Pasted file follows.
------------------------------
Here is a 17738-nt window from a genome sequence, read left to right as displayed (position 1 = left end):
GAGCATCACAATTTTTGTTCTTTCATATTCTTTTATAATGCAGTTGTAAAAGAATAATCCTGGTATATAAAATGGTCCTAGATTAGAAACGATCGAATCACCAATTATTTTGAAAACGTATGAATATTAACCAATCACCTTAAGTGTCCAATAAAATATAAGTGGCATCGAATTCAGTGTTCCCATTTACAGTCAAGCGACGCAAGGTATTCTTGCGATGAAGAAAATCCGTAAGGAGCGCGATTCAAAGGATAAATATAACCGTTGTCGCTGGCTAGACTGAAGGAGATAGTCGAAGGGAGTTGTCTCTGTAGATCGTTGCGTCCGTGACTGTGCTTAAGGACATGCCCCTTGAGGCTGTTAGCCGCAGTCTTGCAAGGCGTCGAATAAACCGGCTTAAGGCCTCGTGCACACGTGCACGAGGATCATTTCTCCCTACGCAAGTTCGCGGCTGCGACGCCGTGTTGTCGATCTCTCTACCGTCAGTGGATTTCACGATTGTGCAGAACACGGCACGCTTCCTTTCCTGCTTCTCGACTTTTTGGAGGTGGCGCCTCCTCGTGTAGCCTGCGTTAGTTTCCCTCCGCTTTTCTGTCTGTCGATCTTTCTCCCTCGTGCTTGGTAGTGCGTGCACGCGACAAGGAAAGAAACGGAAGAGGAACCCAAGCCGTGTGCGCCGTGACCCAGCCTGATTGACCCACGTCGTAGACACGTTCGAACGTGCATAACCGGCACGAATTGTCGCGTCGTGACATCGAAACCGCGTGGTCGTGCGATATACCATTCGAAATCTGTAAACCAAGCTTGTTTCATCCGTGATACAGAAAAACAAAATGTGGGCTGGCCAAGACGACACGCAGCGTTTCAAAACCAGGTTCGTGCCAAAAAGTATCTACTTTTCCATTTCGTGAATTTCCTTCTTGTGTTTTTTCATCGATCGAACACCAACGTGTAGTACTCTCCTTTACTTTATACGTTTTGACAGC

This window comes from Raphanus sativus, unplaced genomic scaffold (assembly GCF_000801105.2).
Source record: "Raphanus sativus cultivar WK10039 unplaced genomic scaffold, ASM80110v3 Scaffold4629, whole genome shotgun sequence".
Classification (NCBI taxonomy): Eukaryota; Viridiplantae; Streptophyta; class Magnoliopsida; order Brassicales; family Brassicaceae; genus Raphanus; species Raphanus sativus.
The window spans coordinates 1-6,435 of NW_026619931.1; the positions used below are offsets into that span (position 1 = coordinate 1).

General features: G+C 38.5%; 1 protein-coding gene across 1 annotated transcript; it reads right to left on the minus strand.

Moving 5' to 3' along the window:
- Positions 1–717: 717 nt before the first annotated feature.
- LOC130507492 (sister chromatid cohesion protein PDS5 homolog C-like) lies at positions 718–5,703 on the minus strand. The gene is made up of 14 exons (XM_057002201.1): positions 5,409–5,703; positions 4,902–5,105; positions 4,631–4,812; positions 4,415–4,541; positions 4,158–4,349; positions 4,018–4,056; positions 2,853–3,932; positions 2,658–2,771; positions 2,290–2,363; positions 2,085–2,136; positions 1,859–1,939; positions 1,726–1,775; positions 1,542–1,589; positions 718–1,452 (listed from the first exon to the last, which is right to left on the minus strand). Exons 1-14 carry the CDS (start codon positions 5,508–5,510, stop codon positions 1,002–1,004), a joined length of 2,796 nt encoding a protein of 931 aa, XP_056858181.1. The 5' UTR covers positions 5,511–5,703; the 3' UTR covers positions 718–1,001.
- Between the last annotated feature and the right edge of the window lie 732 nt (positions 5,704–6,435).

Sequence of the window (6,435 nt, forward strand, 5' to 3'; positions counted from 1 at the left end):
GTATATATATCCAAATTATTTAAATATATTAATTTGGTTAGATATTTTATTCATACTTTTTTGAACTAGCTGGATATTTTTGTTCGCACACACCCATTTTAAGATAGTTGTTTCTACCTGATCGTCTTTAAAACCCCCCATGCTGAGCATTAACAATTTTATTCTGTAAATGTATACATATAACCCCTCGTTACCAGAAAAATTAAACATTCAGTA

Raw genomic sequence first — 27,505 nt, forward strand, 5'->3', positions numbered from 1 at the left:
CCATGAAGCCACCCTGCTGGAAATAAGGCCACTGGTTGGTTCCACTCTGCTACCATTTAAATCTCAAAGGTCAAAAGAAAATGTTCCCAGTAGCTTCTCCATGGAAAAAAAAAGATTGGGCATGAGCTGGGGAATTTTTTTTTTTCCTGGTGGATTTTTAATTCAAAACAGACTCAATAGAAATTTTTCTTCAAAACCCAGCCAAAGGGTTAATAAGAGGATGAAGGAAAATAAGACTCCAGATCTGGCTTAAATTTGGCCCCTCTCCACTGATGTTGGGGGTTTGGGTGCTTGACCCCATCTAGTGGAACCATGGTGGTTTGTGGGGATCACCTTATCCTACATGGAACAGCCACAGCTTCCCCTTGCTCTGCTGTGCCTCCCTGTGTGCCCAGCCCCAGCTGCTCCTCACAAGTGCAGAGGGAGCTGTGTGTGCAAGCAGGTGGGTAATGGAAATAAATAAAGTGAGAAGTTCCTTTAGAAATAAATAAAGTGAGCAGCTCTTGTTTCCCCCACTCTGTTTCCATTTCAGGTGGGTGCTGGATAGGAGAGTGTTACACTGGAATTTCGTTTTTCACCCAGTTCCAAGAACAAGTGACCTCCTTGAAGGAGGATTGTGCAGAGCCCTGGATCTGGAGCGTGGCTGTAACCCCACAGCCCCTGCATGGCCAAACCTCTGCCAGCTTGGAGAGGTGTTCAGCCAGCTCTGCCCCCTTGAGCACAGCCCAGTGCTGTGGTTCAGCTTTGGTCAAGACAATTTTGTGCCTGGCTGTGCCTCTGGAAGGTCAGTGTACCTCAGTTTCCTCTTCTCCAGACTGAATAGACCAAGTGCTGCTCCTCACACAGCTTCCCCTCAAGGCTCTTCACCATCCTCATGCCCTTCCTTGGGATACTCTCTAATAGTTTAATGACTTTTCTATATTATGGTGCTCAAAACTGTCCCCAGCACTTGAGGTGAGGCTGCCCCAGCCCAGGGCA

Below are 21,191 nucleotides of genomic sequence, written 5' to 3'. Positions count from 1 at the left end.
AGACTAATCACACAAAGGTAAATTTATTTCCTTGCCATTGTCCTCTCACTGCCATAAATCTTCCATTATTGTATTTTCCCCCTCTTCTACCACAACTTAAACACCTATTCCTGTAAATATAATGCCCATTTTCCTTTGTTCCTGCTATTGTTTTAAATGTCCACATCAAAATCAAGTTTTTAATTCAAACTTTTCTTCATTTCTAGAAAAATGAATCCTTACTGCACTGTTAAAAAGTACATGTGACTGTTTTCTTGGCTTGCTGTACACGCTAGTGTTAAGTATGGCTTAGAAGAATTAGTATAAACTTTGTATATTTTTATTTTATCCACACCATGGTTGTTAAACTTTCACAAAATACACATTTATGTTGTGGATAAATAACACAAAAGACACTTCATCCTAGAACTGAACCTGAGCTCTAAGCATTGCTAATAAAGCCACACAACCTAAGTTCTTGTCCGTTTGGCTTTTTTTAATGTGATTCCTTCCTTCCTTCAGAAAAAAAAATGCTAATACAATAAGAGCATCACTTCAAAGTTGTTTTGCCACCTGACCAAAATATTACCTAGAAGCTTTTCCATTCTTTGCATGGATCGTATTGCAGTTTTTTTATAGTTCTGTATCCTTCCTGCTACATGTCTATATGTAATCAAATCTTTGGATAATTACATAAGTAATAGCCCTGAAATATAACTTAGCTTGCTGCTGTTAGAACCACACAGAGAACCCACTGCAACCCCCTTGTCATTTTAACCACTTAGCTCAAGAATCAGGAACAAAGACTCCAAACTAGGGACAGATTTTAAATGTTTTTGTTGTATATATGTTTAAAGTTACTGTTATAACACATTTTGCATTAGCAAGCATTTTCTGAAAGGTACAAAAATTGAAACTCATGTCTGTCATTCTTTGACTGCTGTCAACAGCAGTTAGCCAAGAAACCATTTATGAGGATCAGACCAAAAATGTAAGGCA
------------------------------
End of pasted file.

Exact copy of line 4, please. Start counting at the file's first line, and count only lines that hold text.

Source record: "Raphanus sativus cultivar WK10039 unplaced genomic scaffold, ASM80110v3 Scaffold4629, whole genome shotgun sequence".